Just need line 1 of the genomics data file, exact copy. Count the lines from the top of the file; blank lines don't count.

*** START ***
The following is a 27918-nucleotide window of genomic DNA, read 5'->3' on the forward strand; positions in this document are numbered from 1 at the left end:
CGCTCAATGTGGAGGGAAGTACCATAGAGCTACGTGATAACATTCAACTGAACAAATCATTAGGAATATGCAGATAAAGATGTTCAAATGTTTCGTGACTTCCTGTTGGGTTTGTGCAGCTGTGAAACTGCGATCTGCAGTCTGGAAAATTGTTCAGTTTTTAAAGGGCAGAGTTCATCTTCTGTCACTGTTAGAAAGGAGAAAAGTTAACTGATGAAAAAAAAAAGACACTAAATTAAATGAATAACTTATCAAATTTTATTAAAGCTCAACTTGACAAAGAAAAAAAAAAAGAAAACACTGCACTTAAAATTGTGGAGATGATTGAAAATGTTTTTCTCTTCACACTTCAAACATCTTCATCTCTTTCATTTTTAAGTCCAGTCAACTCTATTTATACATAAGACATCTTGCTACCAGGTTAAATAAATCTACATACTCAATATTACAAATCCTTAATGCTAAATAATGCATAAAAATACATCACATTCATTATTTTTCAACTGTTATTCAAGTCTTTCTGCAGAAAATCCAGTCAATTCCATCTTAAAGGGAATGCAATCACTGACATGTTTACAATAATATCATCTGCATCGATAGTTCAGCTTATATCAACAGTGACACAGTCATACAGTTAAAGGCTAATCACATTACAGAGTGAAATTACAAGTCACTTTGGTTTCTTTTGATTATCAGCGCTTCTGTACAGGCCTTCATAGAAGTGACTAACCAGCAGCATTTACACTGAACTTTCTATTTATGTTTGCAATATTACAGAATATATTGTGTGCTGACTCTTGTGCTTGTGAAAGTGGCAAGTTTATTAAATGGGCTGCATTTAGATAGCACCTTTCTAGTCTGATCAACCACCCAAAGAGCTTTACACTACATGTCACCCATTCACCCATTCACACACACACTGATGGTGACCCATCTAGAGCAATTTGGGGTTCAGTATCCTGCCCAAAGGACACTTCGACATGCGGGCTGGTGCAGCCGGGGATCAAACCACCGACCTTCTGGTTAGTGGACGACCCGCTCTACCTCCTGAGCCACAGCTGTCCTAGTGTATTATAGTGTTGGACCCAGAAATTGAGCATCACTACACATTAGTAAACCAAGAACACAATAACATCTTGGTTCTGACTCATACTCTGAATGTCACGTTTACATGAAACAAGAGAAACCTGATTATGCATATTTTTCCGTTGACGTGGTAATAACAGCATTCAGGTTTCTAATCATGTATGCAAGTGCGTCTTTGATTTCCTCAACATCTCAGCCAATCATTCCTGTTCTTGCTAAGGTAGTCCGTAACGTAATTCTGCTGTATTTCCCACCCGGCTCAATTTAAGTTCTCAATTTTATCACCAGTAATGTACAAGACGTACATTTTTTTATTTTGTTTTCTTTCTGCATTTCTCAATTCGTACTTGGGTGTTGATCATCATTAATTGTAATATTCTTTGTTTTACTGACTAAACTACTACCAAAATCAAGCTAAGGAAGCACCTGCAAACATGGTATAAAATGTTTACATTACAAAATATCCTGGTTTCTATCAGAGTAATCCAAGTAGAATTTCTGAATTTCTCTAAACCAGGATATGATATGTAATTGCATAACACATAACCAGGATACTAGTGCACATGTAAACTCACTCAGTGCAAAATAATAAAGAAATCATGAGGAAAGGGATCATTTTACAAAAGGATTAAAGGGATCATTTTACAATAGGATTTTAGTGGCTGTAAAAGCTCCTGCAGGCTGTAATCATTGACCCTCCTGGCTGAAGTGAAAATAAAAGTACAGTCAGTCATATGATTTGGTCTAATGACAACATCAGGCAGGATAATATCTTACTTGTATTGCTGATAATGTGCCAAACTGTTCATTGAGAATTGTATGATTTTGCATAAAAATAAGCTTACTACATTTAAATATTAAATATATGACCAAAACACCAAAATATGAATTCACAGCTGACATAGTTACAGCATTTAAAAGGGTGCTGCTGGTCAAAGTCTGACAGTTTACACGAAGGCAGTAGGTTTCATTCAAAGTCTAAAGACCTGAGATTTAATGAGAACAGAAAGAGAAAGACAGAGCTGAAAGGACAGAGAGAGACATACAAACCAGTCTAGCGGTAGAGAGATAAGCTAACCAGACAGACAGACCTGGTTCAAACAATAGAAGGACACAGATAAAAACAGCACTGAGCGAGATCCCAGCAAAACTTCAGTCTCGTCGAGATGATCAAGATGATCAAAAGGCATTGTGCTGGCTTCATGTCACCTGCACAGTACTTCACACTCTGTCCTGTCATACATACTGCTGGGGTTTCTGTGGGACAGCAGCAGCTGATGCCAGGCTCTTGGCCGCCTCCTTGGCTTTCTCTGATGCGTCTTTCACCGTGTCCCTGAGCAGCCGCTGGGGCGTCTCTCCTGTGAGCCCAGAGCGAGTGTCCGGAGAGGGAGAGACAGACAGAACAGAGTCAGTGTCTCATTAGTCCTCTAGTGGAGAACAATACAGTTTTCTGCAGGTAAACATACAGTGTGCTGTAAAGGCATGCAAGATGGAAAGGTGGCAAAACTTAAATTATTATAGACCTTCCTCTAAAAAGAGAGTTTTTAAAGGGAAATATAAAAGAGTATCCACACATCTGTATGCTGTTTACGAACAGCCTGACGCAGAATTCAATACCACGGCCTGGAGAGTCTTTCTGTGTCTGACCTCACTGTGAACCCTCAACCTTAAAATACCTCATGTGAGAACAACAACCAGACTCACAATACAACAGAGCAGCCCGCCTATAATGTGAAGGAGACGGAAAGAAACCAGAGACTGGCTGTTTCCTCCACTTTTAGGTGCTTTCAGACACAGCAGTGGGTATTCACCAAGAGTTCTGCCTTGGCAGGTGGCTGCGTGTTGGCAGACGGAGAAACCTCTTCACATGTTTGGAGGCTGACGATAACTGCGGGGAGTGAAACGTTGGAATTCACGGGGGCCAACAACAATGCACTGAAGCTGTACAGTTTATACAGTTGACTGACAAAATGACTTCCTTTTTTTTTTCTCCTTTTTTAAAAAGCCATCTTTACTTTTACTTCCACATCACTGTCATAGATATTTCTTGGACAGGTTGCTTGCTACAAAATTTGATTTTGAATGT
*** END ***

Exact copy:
The following is a 27918-nucleotide window of genomic DNA, read 5'->3' on the forward strand; positions in this document are numbered from 1 at the left end: